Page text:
Reasons for Belly Fat
Every body has its own trouble spot or two. For most of us though, that trouble spot circles us right around the middle and settles into that squishy spare tire or muffin top that we’ve grown to hate so much. The reasons for belly fat actually say a lot about our overall health as well.
As much as we may dislike it, the stomach is one of the first places that fat likes to travel. It’s the first fat to come and the last fat to go, which can be exceptionally frustrating when you’re trying to lose weight and get into those slim jeans.
However, understanding the reasons for belly fat can help you target your own trigger points so that you can eliminate it faster.
Understanding the main reasons for belly fat is the first step to losing it:
While it’s not quite clear why the body wants to migrate the fat to the midsection, scientists and doctors have determined that hormonal imbalances are likely to lead to shifts in fat storage in the belly area. This applies for both men and women.
The cycle increases and repeats itself, making the problem worse as time goes by. It starts off with a hormonal imbalance of the sex steroids which leads to the body shifting more fat to the stomach.
In response to this, the excess weight starts putting more pressure on the cells. This makes the hormonal levels go out of whack even further, which leads to more fat storage around the midsection.
Sugar (or food that turns into sugar) is one of the primary culprits behind setting the hormones off balance if age or other triggers don’t do the work themselves.
A Sedentary Lifestyle
People who lead a more sedentary life are inclined to notice higher levels of belly fat. One of the primary theories behind this is that the sedentary lifestyles wreak the most havoc on the stomach and abdominal muscles.
The stomach will always be inclined to have more fat on it than other parts of the body. When these muscles start to atrophy, the presence of fat becomes more apparent. The atrophy also makes it easier for the body to add additional fat, replacing the muscle with flab.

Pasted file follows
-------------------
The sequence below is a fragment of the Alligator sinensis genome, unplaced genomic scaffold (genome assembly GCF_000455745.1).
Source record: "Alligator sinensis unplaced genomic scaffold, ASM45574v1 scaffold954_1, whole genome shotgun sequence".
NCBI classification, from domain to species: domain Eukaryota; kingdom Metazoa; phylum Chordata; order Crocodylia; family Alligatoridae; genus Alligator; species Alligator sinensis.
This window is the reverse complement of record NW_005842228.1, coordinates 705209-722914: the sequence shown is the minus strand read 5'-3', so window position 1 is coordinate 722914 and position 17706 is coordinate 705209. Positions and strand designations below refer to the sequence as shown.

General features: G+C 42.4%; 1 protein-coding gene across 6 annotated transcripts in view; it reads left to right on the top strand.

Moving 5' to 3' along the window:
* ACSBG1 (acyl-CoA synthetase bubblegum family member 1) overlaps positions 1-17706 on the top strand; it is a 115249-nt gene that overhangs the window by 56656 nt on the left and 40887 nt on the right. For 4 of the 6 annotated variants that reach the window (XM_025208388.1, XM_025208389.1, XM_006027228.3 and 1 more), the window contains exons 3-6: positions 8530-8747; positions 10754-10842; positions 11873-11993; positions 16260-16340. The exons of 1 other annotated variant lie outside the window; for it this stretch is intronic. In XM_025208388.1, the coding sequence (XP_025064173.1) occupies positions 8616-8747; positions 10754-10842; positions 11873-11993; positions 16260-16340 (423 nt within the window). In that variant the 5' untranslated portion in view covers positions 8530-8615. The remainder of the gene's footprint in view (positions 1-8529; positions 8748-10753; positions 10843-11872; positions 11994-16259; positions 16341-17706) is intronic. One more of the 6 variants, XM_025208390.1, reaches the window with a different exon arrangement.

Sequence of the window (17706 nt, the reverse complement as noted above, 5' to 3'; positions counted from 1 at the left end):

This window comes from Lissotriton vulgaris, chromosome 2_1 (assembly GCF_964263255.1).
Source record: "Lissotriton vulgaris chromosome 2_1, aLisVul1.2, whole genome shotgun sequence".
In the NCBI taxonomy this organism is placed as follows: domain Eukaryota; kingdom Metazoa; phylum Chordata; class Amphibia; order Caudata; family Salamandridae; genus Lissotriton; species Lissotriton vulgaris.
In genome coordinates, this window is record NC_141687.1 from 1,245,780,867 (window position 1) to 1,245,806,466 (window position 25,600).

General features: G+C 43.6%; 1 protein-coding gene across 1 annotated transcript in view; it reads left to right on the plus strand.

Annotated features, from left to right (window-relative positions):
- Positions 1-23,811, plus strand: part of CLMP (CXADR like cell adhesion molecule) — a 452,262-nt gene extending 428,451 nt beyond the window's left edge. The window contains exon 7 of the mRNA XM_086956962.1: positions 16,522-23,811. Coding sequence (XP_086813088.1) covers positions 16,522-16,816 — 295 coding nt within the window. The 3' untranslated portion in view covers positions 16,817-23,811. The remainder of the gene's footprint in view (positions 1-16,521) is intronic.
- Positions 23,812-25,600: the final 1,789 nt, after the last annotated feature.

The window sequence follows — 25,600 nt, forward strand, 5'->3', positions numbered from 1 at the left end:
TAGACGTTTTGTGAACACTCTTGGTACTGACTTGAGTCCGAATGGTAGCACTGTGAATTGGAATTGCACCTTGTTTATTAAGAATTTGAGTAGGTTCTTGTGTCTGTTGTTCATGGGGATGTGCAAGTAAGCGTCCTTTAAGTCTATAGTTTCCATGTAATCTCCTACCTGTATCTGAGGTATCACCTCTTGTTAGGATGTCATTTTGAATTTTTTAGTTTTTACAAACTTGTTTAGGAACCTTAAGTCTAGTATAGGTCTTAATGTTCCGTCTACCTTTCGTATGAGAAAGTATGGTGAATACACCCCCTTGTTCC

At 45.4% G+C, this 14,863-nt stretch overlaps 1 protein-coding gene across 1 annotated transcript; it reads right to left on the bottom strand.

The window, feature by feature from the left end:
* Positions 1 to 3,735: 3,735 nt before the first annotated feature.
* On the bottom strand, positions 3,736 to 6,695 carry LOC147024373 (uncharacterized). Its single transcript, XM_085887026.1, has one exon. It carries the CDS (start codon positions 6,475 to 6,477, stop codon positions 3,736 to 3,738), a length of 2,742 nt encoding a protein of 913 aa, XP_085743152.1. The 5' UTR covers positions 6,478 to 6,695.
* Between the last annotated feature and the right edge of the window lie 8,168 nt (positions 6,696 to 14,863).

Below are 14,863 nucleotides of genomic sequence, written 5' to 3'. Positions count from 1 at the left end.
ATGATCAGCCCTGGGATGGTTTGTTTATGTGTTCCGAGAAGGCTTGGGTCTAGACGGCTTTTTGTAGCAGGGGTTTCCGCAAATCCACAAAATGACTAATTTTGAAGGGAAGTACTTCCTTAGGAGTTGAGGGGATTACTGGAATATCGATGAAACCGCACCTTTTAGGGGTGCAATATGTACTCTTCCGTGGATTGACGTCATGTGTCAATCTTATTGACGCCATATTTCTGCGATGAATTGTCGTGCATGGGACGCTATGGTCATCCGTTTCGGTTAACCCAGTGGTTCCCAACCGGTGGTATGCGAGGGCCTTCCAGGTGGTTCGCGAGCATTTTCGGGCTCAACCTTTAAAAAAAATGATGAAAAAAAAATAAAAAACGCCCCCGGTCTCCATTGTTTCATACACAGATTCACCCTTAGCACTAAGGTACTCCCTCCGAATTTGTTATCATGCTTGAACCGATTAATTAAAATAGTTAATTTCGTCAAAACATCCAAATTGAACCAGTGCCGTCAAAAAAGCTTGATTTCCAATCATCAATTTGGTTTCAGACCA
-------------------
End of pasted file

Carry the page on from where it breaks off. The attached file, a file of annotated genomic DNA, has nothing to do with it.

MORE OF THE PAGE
The best solution for this kind of belly fat is becoming more active. This might be overwhelming if you aren’t sure where to start or if you’re already juggling a variety of other tasks.
Surprisingly, belly fat may not be caused from eating the wrong foods or not being active enough. While it is for most people, the fact is that your belly fat may also be contributed to by a nasty stress hormone called cortisol.
Over the past few years, doctors and scientists have been researching this phenomenon. Dr. Carol Shively at Wake Forest University has done extensive studies, comparing the effects of stress and belly fat in different ratios and levels on monkeys put in various stimuli. Her discoveries have demonstrated a strong correlation.
The cortisol not only causes your body to make more fat but it also increases the size of the fat cells within the belly.
While coping with a hormonal imbalance and a sedentary lifestyle requires a more active and fit lifestyle, handling stress requires a more comprehensive approach.
The stress levels themselves have to be reduced or else the body will continue to store cortisol. Sugar consumption makes this storage even worse as does dehydration and lack of sleep.
The solution is not to stress about the belly fat though. Relaxation exercises, breaks, and generally caring for yourself and removing the stress if possible are the most effective ways to handle belly fat caused by stress.
Above all, you shouldn’t be reaching for the cupcakes or the milkshake to comfort yourself. These foods will only make the problem worse.
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“Too Much Sugar Turns Off Gene That Controls The Effects of Sex Steroids: New Research Supports Advance to Eat Complex Carbs and Avoid Sugar,” Child and Family Research Institute, http://www.cfri.ca/PDF/media/CFRI_JCI_Hammond_Nov8.pdf (Nov. 8, 2007).
“Stress Raises Belly Fat, Heart Risks,” Web MD, http://www.webmd.com/heart-disease/news/20090806/stress-ups-belly-fat-heart-risks (2012).